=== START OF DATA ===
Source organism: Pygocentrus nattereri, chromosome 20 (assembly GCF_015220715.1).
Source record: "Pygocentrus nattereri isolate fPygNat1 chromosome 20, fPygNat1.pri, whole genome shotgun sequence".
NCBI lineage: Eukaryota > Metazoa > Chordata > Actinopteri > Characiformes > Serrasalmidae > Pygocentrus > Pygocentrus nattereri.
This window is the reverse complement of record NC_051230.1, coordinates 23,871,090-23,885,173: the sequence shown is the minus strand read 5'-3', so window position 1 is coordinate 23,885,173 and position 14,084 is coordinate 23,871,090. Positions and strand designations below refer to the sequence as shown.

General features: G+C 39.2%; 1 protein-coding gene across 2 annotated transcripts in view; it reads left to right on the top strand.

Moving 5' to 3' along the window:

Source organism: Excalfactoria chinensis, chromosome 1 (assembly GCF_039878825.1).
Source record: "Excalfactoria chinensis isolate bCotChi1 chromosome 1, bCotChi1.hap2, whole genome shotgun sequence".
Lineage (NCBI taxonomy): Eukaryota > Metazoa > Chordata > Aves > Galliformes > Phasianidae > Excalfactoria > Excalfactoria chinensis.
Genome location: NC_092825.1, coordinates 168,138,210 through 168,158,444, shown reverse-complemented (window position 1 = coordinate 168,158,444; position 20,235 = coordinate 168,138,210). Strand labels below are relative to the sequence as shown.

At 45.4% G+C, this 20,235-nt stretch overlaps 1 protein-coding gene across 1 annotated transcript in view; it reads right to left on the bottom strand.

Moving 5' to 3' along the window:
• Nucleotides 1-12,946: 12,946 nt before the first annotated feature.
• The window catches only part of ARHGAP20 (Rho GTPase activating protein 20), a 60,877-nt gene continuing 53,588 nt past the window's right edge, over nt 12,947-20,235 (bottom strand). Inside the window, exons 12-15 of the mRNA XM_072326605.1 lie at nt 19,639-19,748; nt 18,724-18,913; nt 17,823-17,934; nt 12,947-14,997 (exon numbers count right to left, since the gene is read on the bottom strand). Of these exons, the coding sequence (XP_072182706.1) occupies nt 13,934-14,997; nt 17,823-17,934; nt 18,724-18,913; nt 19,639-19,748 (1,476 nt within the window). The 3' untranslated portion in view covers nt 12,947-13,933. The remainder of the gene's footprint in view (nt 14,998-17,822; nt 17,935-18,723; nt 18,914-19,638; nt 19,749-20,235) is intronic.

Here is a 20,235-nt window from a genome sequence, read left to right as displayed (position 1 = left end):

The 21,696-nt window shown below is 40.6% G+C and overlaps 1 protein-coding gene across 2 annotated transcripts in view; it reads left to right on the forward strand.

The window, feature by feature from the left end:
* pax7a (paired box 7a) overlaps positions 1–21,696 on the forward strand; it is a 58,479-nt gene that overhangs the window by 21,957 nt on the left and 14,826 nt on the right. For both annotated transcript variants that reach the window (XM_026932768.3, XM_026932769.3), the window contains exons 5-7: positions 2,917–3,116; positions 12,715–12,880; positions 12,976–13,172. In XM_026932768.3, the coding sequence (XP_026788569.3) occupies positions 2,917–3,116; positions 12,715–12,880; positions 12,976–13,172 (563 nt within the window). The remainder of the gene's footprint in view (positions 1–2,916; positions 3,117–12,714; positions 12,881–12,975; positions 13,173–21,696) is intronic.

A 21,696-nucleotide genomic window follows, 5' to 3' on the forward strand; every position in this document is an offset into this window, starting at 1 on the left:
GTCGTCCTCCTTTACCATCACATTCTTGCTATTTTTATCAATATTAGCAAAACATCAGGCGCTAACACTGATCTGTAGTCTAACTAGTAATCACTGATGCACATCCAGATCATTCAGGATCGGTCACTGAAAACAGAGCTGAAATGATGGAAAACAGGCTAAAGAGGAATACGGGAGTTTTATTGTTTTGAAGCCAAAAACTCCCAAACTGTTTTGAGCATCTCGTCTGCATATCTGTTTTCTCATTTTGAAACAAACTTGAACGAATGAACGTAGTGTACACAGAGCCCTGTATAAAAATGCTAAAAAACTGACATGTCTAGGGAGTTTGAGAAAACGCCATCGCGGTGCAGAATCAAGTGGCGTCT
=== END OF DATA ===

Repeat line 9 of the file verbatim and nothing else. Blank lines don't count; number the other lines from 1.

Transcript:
Lineage (NCBI taxonomy): Eukaryota > Metazoa > Chordata > Aves > Galliformes > Phasianidae > Excalfactoria > Excalfactoria chinensis.